A high-resolution HAPPY map of Dictyostelium discoideum chromosome 6. (1/176)

We have made a high-resolution HAPPY map of chromosome 6 of Dictyostelium discoideum consisting of 300 sequence-tagged sites with an average spacing of 14 kb along the approximately 4-Mb chromosome. The majority of the marker sequences were derived from randomly chosen clones from four different chromosome 6-enriched plasmid libraries or from subclones of YACs previously mapped to chromosome 6. The map appears to span the entire chromosome, although marker density is greater in some regions than in others and is lowest within the telomeric region. Our map largely supports previous gene-based maps of this chromosome but reveals a number of errors in the physical map. In addition, we find that a high proportion of the plasmid sequences derived from gel-enriched chromosome 6 (and that form the basis of a chromosome-specific sequencing project) originates from other chromosomes.  (+info)

Vanilloid receptor-related osmotically activated channel (VR-OAC), a candidate vertebrate osmoreceptor. (2/176)

The detection of osmotic stimuli is essential for all organisms, yet few osmoreceptive proteins are known, none of them in vertebrates. By employing a candidate-gene approach based on genes encoding members of the TRP superfamily of ion channels, we cloned cDNAs encoding the vanilloid receptor-related osmotically activated channel (VR-OAC) from the rat, mouse, human, and chicken. This novel cation-selective channel is gated by exposure to hypotonicity within the physiological range. In the central nervous system, the channel is expressed in neurons of the circumventricular organs, neurosensory cells responsive to systemic osmotic pressure. The channel also occurs in other neurosensory cells, including inner-ear hair cells, sensory neurons, and Merkel cells.  (+info)

Restricted species tropism of maedi-visna virus strain EV-1 is not due to limited receptor distribution. (3/176)

The distribution of receptors for maedi-visna virus (MVV) was studied using co-cultivation assays for virus fusion and PCR-based assays to detect the formation of virus-specific reverse transcription products after virus entry. Receptors were present on cell lines from human, monkey, mouse, chicken, quail, hamster and ovine sources. Thus, the distribution of the receptor for MVV is more similar to that of the amphotropic type C retroviruses than to that of other lentiviruses. The receptor was sensitive to proteolysis by papain, but was resistant to trypsin. Chinese hamster ovary (CHO) and lung cells (V79 TOR) did not express functional receptors for MVV. The receptor was mapped to either chromosome 2 or 4 of the mouse using somatic cell hybrids. This allowed several candidates (e.g. MHC-II, CXCR4) that have been proposed for the MVV receptor to be excluded.  (+info)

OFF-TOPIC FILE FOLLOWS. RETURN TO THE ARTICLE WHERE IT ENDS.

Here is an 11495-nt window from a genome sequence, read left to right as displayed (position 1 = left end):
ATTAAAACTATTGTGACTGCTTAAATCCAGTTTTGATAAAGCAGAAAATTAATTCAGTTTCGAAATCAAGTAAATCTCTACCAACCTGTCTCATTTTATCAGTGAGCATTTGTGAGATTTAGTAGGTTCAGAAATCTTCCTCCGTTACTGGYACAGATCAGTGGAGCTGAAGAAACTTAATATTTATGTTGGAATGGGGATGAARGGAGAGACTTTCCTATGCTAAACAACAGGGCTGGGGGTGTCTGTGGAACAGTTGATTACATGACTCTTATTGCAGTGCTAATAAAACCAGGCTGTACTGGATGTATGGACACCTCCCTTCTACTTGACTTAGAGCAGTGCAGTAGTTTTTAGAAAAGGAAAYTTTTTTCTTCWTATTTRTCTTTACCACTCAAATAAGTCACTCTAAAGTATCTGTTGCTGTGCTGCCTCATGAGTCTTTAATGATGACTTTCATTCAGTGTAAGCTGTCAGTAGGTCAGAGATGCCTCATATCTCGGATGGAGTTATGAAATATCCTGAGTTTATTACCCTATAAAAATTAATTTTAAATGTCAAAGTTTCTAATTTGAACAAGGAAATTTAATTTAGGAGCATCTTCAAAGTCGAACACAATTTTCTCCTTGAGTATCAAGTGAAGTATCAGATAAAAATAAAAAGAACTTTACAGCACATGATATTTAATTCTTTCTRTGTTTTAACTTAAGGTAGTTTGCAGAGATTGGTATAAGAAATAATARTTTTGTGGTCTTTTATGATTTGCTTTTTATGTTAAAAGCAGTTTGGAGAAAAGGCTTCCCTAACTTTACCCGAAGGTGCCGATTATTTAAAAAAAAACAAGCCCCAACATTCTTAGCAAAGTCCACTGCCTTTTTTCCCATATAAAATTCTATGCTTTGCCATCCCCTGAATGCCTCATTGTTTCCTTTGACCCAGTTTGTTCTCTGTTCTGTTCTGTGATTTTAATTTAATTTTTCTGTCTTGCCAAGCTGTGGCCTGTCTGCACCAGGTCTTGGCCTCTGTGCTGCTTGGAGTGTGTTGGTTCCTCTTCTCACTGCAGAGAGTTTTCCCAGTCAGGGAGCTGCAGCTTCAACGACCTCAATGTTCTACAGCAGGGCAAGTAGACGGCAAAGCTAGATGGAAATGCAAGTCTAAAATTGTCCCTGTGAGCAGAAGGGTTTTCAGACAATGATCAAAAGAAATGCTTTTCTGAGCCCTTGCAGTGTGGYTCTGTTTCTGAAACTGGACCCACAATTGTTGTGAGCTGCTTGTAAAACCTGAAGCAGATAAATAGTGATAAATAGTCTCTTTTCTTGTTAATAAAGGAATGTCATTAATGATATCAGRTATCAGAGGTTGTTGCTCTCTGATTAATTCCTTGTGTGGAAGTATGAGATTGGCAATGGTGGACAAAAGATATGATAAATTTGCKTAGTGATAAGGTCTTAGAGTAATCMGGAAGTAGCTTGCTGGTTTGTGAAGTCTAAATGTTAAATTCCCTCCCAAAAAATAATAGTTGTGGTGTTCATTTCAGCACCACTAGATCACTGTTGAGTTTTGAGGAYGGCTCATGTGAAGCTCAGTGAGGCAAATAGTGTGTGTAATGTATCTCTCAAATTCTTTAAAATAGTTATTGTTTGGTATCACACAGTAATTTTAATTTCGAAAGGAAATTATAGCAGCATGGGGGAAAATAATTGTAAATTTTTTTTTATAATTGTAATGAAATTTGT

Mapping dispersed repetitive loci using semi-specific PCR cloning and somatic cell hybrid mapping. (4/176)

A simple and effective method based upon semi-specific PCR followed by cloning has been developed. Chromosomal mapping of the generated fragment on a somatic cell hybrid panel identifies the chromosomal position, and yields a unique sequence tag for the site. Using this method, the chromosomal location of one porcine endogenous retrovirus (PERV) was determined. The porcine genomic sequences were first amplified by PCR using a PERV-specific primer and a porcine short interspersed nuclear element (SINE)-specific primer. PCR products were cloned, and those sequences that contained PERV plus flanking regions were selected using a second round of PCR and cloning. Sequences flanking the PERV were determined and a PERV-B was physically mapped on porcine chromosome 17 using a somatic hybrid panel. The general utility of the method was subsequently demonstrated by locating PERVs in the genome of PERV infected human 293 cells. This method obviates the need for individual library construction or linker/adaptor ligation, and can be used to quickly locate individual sites of moderately repeated, dispersed DNA sequences in any genome.  (+info)

Identification, characterization, and mapping of expressed sequence tags from an embryonic zebrafish heart cDNA library. (5/176)